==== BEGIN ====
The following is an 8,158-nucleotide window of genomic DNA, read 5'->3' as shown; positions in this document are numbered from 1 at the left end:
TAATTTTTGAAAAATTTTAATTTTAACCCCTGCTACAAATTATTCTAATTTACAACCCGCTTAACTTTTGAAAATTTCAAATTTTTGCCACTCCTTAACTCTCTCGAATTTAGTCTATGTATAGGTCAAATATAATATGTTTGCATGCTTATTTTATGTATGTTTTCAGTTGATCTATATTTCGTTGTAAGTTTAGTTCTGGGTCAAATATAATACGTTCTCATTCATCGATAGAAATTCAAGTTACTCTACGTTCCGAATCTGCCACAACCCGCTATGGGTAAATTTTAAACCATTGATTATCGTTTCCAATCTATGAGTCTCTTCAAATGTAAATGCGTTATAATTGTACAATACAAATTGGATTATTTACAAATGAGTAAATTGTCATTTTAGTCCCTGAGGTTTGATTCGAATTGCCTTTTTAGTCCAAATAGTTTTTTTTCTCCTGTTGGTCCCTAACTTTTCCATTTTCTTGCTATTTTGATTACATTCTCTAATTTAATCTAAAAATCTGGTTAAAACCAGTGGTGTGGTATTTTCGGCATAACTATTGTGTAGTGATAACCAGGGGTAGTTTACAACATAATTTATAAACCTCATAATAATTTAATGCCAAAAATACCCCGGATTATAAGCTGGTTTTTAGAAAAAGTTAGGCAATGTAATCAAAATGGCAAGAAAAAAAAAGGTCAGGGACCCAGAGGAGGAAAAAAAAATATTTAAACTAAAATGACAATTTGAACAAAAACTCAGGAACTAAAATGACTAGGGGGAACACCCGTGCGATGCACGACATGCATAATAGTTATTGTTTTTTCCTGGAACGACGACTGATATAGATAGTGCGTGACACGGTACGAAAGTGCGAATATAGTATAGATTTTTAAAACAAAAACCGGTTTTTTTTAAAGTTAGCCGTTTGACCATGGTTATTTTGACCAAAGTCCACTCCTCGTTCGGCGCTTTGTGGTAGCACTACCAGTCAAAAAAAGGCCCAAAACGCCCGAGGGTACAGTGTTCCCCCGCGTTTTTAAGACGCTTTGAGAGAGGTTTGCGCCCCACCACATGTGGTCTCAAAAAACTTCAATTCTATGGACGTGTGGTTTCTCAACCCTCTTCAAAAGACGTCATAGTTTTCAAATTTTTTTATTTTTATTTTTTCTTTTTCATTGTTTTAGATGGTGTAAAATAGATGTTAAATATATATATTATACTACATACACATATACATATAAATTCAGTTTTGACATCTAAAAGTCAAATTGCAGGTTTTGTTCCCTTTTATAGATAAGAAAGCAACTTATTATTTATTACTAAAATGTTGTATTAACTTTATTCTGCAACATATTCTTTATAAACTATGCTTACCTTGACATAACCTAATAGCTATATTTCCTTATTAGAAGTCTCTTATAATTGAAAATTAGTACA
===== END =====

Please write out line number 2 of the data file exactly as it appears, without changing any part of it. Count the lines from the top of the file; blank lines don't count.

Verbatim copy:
TAATTTTTGAAAAATTTTAATTTTAACCCCTGCTACAAATTATTCTAATTTACAACCCGCTTAACTTTTGAAAATTTCAAATTTTTGCCACTCCTTAACTCTCTCGAATTTAGTCTATGTATAGGTCAAATATAATATGTTTGCATGCTTATTTTATGTATGTTTTCAGTTGATCTATATTTCGTTGTAAGTTTAGTTCTGGGTCAAATATAATACGTTCTCATTCATCGATAGAAATTCAAGTTACTCTACGTTCCGAATCTGCCACAACCCGCTATGGGTAAATTTTAAACCATTGATTATCGTTTCCAATCTATGAGTCTCTTCAAATGTAAATGCGTTATAATTGTACAATACAAATTGGATTATTTACAAATGAGTAAATTGTCATTTTAGTCCCTGAGGTTTGATTCGAATTGCCTTTTTAGTCCAAATAGTTTTTTTTCTCCTGTTGGTCCCTAACTTTTCCATTTTCTTGCTATTTTGATTACATTCTCTAATTTAATCTAAAAATCTGGTTAAAACCAGTGGTGTGGTATTTTCGGCATAACTATTGTGTAGTGATAACCAGGGGTAGTTTACAACATAATTTATAAACCTCATAATAATTTAATGCCAAAAATACCCCGGATTATAAGCTGGTTTTTAGAAAAAGTTAGGCAATGTAATCAAAATGGCAAGAAAAAAAAAGGTCAGGGACCCAGAGGAGGAAAAAAAAATATTTAAACTAAAATGACAATTTGAACAAAAACTCAGGAACTAAAATGACTAGGGGGAACACCCGTGCGATGCACGACATGCATAATAGTTATTGTTTTTTCCTGGAACGACGACTGATATAGATAGTGCGTGACACGGTACGAAAGTGCGAATATAGTATAGATTTTTAAAACAAAAACCGGTTTTTTTTAAAGTTAGCCGTTTGACCATGGTTATTTTGACCAAAGTCCACTCCTCGTTCGGCGCTTTGTGGTAGCACTACCAGTCAAAAAAAGGCCCAAAACGCCCGAGGGTACAGTGTTCCCCCGCGTTTTTAAGACGCTTTGAGAGAGGTTTGCGCCCCACCACATGTGGTCTCAAAAAACTTCAATTCTATGGACGTGTGGTTTCTCAACCCTCTTCAAAAGACGTCATAGTTTTCAAATTTTTTTATTTTTATTTTTTCTTTTTCATTGTTTTAGATGGTGTAAAATAGATGTTAAATATATATATTATACTACATACACATATACATATAAATTCAGTTTTGACATCTAAAAGTCAAATTGCAGGTTTTGTTCCCTTTTATAGATAAGAAAGCAACTTATTATTTATTACTAAAATGTTGTATTAACTTTATTCTGCAACATATTCTTTATAAACTATGCTTACCTTGACATAACCTAATAGCTATATTTCCTTATTAGAAGTCTCTTATAATTGAAAATTAGTACA